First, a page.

Did you guys know you can change how your username displays in the settings? I felt silly making people type out 3 whole syllables (makkonen) to respond to me, so I shortened it. Apologies for any confusion (or for the further confusion when I inevitably shorten it to 'mak', and then again to just 'mm'. Mmmmmm.) Anyway, on to our regularly scheduled programming:
Yesterday I tried my hand at a triple cream camembert, a la Saint-André, Explorateur, or Brillat-Savarin. Ended up going better than expected (large amounts of cream have given me problems before, but patience paid off here) and now I've got a couple of seriously thick rounds settling down.
Camembert 4/04/09 (Triple Cream)
1 gallon pasteurized whole milk
1 quart ultra-pasteurized cream
2 cubes mesophilic starter
2 cubes penicillium candida starter
1/4 tsp CaCl2
1/4+ tsp double strength vegetable rennet (a few extra drops dribbled out, and I figured that wasn't a bad thing -- probably should've been more rigorous with it)
12:00pm sterilized bowls and pot, left milk to come to room temp
12:20pm Added 2 cubes mesophilic and 2 cubes candida to 1/4 cup milk
1:35 mixed starters into 89 degF milk, set timer for 90 minutes
2:50 Left heat on too long, overheated to 95 degF. Cooled water jacket.
3:07 Added CaCl2 and Rennet, stirred for 1 minute, milk at 89 degF, set timer for 60 minutes
4:30 Finished cutting curds, reheated and let curds heal for 30 minutes.
5:00 Stirred very gently, curds still very weak. Leave another 30 minutes.
5:55 Finished ladling into forms. Surprisingly little loss of curd. pH seems high: ~6.0-6.4*
11:00 Slow to drain, or much higher curd yield -- still 3"+ tall. Possibly a problem with curds knitting back together during firming-up period.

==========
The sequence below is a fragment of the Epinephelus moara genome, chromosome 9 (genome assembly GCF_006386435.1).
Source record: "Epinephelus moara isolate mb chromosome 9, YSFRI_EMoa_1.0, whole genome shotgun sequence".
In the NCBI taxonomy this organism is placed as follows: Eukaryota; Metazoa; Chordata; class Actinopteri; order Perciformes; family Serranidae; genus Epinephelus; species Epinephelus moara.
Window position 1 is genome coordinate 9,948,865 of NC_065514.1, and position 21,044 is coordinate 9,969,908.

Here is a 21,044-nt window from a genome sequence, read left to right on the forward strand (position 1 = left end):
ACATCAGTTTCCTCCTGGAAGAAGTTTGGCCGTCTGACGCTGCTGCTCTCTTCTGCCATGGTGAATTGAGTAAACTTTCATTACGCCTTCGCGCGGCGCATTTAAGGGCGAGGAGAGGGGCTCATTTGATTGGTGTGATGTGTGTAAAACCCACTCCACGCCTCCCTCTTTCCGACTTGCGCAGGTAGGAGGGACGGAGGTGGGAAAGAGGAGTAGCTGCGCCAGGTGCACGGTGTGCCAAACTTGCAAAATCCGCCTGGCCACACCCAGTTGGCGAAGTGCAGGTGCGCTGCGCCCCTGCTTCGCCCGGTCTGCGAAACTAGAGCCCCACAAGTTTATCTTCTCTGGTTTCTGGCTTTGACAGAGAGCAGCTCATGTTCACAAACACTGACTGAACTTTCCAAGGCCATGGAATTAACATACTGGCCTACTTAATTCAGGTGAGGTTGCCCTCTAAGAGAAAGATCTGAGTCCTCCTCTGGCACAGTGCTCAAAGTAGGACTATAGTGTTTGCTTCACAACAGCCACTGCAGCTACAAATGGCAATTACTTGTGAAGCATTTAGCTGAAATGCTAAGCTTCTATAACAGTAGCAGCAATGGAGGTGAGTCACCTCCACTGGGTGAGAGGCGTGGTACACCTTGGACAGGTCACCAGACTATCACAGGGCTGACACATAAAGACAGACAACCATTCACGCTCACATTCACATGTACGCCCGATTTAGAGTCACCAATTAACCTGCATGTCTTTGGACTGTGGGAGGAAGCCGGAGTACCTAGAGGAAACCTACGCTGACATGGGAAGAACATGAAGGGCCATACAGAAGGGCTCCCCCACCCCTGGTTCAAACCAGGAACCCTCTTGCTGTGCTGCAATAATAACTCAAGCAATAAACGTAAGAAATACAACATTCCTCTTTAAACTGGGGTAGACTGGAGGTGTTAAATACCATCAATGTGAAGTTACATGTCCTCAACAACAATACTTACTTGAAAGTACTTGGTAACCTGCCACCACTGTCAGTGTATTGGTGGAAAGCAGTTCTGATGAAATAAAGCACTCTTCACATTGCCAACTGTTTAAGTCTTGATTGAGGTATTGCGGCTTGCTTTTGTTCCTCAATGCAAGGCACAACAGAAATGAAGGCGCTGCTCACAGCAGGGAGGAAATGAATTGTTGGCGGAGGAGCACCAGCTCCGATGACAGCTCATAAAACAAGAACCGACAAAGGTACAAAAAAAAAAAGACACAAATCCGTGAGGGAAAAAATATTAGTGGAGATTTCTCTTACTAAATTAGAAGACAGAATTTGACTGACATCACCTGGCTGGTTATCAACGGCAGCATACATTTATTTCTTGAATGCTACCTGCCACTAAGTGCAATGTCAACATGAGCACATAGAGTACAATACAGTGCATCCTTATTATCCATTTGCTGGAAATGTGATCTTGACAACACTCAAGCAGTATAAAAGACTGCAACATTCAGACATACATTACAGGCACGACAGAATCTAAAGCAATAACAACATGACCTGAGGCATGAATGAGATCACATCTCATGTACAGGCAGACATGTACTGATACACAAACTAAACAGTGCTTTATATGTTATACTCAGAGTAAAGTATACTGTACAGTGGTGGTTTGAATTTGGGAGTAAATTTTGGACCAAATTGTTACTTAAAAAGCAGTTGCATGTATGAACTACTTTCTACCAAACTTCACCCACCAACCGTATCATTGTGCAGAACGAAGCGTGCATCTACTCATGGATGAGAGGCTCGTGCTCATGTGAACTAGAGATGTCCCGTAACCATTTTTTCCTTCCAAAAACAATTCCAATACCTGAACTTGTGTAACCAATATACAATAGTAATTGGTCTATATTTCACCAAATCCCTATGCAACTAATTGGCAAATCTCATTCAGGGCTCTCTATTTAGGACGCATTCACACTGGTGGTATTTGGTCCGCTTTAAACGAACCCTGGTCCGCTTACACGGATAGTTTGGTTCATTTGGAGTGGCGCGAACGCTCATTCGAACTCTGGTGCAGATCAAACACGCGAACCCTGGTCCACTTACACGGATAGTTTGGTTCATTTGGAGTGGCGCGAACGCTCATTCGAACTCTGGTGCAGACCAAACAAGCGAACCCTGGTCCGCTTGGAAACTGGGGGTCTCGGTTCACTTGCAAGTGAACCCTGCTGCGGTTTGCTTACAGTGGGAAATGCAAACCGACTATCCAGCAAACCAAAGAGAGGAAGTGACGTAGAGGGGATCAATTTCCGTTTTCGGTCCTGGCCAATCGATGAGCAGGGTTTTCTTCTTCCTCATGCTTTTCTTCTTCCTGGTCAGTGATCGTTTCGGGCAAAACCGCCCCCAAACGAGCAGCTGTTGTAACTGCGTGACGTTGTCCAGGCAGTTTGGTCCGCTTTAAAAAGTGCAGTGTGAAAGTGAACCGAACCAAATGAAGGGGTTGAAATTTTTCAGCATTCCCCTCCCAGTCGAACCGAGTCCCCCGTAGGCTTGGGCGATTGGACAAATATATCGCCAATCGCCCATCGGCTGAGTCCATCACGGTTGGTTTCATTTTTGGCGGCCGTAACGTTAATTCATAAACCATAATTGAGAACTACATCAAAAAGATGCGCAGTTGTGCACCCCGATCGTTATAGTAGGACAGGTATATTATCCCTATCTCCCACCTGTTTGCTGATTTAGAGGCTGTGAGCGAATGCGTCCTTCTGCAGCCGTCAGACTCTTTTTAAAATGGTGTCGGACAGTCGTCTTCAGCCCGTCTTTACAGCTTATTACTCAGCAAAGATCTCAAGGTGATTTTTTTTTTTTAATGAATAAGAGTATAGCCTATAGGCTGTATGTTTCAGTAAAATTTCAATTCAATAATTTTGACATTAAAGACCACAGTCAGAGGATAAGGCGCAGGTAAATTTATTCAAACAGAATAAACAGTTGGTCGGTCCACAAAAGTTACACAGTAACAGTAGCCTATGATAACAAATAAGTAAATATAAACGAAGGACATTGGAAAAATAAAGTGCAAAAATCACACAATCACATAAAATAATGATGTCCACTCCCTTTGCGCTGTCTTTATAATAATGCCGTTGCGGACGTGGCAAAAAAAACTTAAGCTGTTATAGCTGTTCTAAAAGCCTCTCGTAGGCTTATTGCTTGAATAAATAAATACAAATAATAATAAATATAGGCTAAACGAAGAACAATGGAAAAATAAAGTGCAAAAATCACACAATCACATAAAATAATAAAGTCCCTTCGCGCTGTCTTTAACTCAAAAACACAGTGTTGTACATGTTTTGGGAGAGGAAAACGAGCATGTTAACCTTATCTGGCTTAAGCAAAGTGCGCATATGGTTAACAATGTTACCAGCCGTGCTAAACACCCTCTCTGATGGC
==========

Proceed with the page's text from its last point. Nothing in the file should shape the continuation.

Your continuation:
4/05/09 8:45am Flipped again, ph ~5.0, rounds are about 2.5" tall. Still quite moist, will wait to unmold.
*pH readings are based on 4.6-6.2 strips, not a meter, so they are probably neither accurate nor precise.
I was pretty sure I'd lost this batch entirely. I got a clean break at 60 minutes, but the curds were so delicate, I couldn't stir them at all, and even after 30 minutes heal time they broke down excessively on stirring with a washed hand (a spoon was out of the question). However, a full hour after cutting, they had firmed significantly, and though I still had curds shooting out the holes in the molds, it was less than my last batch of camembert, and settled down pretty quickly. I'm learning to trust my feelings over the recipe, which is nice.
As for analysis... does anyone know if the (ridiculous) amount of cream is (a) slowing down the culture, or (b) inhibiting the action of the rennet? Next time, I might try giving a whole 120 minutes between adding rennet and cutting, to see if that works better.
I think I will age this a little less than a typical camembert (Start testing at 4 weeks?). St. Andre seems to be soft and brie-y on the outside, but the center is still rather unaffected, and maintains a fresh/crumbly/buttery character. Though they probably use cultures that enhance that rich diacetyl note.
Now that I've been able to get this to come together, I think I'll be trying again with a little blue mold added. Cambozola's also a triple cream. (Which is an issue I have with that cambozola recipe that's going around. You're not going to get the same style without the same obscene levels of fat.)
Pix after cutting (milky!), after stirring (messy!), and of curds shooting out of the molds: